Need equitable health resource distribution for better health services

Self Care

Since the beginning of 2020, the whole world has been making efforts to deal with the COVID-19 pandemic, a task in which the role of every country and collaboration among countries has been vital.

One of the efforts has been increasing cooperation between countries to meet the world’s needs for health for the sake of global recovery.

Global recovery due to the impact of the pandemic requires stronger global cooperation as the world can only recover from the pandemic if all countries recover from it.

The G20, as a group of 19 countries and the European Union with political and economic power, has the capacity to drive global recovery.

Thus, Indonesia, which is holding the 2022 G20 Presidency, is upholding the spirit of recovery with its theme, “Recover Together, Recover Stronger.”

This theme was chosen by Indonesia considering that the world is still struggling to overcome the COVID-19 pandemic, which requires joint and inclusive effort for finding a solution to the crisis and recovering from it.

Through the G20, Minister of Health, Budi Gunadi Sadikin, has officially introduced health as one route for the global journey to ending the pandemic.

“It has been almost two years since the world’s health system has been under great pressure to rise and recover from the COVID-19 pandemic. The pandemic does not only have an impact on the global health system but also has an impact on the lives of people all around the world,” Sadikin noted.

One of the most important lessons learned from the COVID-19 pandemic was that the existing global health architecture was slow to respond to the pandemic and not prepared to prevent future public health emergencies, he said.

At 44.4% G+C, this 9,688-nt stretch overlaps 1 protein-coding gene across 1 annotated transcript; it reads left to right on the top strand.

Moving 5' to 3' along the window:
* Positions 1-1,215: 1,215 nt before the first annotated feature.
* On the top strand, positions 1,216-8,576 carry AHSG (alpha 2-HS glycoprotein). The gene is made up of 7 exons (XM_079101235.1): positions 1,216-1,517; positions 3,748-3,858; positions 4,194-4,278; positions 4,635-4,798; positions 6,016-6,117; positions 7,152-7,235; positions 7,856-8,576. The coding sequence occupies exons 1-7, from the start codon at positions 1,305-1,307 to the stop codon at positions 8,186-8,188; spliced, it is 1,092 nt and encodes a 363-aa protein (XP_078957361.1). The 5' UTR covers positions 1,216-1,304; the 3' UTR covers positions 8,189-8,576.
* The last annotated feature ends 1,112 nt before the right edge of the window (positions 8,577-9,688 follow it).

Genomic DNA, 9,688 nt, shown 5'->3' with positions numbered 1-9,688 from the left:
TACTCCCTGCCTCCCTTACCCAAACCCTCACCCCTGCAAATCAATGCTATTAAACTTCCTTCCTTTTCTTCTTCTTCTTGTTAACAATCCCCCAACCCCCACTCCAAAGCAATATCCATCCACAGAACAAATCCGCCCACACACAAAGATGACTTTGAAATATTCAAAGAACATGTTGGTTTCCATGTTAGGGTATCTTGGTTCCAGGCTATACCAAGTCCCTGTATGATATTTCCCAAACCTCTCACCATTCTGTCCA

Secretary of the director-general of public health at the Ministry of Health, Siti Nadia Tarmizi, said that there are three priority sub-issues of global health architecture that will be the focus of G20, namely building a global health resilience system, harmonizing global health protocol standards, and developing study and manufacturing centers for prevention, preparation, and response to future health crises.

It is hoped that the G20 member countries can collaborate further to realize a global health architecture to become more inclusive, cooperative, responsive, and stronger in dealing with various health issues.

Resource mobilization

The mobilization of health resources such as health facilities, pharmaceuticals and medical devices, health workers, laboratories, and health financing has become a big area of focus for Indonesia.

Indonesia, as an archipelagic country, is facing trouble in allocating and distributing health resources evenly.

One example of this has been the uneven distribution of personal protective equipment (PPE) for health workers during the pandemic period.

In eastern Indonesia, the provision of PPEs for health workers in sufficient quantities has been relatively difficult. This has also made health workers vulnerable to contracting COVID-19.

The government still needs to send health workers to all regions so that they are evenly distributed as qualified and equitable human resources are one of the key requirements for building a better health system.

Health workers in the community play an important role in handling health emergencies at every level of intervention since they are skilled in promotive and preventive efforts.